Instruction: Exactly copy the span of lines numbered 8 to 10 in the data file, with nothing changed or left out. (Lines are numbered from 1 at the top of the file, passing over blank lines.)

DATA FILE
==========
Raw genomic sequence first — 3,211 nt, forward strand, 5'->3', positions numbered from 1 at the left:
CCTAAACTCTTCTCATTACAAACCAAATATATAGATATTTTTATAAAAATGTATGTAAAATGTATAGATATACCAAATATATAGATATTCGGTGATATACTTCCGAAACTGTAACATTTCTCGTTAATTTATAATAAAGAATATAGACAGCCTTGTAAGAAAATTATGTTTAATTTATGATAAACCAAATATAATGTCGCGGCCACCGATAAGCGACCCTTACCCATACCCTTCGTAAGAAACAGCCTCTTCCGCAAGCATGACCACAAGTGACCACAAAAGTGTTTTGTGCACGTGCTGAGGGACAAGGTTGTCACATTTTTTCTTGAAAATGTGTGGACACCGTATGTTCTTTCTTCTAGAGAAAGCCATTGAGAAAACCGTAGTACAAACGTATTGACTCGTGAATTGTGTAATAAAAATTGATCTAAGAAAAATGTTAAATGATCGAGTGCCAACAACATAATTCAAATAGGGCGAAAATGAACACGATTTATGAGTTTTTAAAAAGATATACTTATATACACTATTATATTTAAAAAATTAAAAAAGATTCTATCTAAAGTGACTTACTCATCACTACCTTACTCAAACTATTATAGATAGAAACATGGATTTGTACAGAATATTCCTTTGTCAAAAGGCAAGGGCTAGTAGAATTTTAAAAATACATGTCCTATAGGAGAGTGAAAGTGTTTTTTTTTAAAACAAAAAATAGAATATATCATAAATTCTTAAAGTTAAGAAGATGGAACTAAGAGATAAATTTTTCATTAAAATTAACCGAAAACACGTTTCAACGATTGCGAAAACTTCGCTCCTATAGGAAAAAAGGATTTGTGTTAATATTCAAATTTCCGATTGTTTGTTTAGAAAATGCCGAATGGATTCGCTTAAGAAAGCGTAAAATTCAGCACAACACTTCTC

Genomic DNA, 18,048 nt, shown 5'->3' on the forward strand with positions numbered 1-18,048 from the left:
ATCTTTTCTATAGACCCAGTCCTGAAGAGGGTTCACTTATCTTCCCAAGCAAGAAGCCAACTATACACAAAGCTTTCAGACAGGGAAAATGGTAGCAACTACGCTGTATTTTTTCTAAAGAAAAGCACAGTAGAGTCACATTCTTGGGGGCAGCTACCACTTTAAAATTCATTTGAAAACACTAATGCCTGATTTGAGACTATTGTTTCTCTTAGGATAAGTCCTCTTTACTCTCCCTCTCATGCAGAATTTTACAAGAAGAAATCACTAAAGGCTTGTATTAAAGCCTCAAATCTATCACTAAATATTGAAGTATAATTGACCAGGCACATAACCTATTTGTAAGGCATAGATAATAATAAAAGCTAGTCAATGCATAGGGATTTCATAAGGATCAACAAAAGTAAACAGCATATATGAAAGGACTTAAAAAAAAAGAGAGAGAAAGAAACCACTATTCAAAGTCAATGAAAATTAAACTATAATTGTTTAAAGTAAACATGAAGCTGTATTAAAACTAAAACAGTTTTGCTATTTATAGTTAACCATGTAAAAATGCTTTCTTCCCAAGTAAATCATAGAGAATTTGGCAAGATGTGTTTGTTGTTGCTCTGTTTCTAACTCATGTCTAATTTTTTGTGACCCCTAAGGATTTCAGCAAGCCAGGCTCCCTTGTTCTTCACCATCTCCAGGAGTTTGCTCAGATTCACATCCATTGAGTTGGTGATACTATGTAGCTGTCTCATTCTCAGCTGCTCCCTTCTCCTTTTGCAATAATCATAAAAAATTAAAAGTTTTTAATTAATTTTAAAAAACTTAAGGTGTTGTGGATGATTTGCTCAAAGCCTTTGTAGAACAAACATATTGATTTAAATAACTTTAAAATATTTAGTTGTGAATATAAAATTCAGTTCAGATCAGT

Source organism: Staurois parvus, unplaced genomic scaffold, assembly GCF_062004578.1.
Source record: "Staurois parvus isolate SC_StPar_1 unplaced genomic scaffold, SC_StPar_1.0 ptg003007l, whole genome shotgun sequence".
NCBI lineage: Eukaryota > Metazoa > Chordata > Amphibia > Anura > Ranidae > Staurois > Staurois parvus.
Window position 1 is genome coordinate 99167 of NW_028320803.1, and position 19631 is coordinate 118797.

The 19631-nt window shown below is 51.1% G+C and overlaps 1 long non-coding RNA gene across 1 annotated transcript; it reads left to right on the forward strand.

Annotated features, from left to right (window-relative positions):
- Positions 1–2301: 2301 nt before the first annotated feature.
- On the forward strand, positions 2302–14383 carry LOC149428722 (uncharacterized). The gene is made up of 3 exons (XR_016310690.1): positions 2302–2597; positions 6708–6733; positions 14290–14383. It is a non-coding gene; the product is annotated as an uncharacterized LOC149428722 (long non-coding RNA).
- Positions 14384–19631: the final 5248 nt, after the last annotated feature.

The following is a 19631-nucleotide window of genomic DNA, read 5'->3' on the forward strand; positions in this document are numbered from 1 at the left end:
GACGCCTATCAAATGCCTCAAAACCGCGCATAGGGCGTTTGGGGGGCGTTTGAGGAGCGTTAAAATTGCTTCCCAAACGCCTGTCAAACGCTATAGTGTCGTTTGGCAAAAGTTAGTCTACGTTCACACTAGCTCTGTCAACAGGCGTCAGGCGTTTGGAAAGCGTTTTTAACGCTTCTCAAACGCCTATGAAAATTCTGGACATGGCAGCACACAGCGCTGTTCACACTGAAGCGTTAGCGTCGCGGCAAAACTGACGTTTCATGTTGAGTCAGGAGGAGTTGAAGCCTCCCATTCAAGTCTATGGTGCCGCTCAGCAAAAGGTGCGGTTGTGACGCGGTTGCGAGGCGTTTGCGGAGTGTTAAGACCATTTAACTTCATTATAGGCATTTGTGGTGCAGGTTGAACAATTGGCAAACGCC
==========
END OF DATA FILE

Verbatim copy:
Window position 1 is genome coordinate 99167 of NW_028320803.1, and position 19631 is coordinate 118797.

The 19631-nt window shown below is 51.1% G+C and overlaps 1 long non-coding RNA gene across 1 annotated transcript; it reads left to right on the forward strand.

Annotated features, from left to right (window-relative positions):